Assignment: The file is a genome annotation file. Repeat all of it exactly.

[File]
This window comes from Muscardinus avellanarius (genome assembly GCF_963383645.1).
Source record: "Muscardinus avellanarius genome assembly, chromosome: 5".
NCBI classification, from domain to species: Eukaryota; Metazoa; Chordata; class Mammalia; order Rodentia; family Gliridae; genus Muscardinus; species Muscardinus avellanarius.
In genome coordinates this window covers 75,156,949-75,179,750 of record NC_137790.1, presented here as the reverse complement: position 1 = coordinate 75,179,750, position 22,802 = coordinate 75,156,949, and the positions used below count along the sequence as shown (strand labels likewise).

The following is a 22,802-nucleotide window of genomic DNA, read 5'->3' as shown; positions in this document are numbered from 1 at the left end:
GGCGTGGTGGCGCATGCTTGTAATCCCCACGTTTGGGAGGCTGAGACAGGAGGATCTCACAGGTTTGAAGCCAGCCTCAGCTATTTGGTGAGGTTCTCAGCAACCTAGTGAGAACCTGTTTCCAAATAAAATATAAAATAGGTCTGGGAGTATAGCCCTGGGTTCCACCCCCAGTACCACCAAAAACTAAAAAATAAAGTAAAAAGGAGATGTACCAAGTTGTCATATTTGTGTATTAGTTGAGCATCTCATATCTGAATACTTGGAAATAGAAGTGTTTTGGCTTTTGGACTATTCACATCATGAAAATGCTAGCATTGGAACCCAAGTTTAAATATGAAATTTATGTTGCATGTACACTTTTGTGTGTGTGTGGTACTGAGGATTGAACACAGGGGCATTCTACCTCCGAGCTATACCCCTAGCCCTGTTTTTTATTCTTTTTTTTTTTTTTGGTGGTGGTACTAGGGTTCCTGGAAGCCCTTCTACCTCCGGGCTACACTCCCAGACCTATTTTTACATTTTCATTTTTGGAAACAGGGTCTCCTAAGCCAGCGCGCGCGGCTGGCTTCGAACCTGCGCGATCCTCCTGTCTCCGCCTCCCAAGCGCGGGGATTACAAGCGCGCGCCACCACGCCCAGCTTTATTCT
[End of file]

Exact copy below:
This window comes from Muscardinus avellanarius (genome assembly GCF_963383645.1).
Source record: "Muscardinus avellanarius genome assembly, chromosome: 5".
NCBI classification, from domain to species: Eukaryota; Metazoa; Chordata; class Mammalia; order Rodentia; family Gliridae; genus Muscardinus; species Muscardinus avellanarius.
In genome coordinates this window covers 75,156,949-75,179,750 of record NC_137790.1, presented here as the reverse complement: position 1 = coordinate 75,179,750, position 22,802 = coordinate 75,156,949, and the positions used below count along the sequence as shown (strand labels likewise).

The following is a 22,802-nucleotide window of genomic DNA, read 5'->3' as shown; positions in this document are numbered from 1 at the left end:
GGCGTGGTGGCGCATGCTTGTAATCCCCACGTTTGGGAGGCTGAGACAGGAGGATCTCACAGGTTTGAAGCCAGCCTCAGCTATTTGGTGAGGTTCTCAGCAACCTAGTGAGAACCTGTTTCCAAATAAAATATAAAATAGGTCTGGGAGTATAGCCCTGGGTTCCACCCCCAGTACCACCAAAAACTAAAAAATAAAGTAAAAAGGAGATGTACCAAGTTGTCATATTTGTGTATTAGTTGAGCATCTCATATCTGAATACTTGGAAATAGAAGTGTTTTGGCTTTTGGACTATTCACATCATGAAAATGCTAGCATTGGAACCCAAGTTTAAATATGAAATTTATGTTGCATGTACACTTTTGTGTGTGTGTGGTACTGAGGATTGAACACAGGGGCATTCTACCTCCGAGCTATACCCCTAGCCCTGTTTTTTATTCTTTTTTTTTTTTTTGGTGGTGGTACTAGGGTTCCTGGAAGCCCTTCTACCTCCGGGCTACACTCCCAGACCTATTTTTACATTTTCATTTTTGGAAACAGGGTCTCCTAAGCCAGCGCGCGCGGCTGGCTTCGAACCTGCGCGATCCTCCTGTCTCCGCCTCCCAAGCGCGGGGATTACAAGCGCGCGCCACCACGCCCAGCTTTATTCT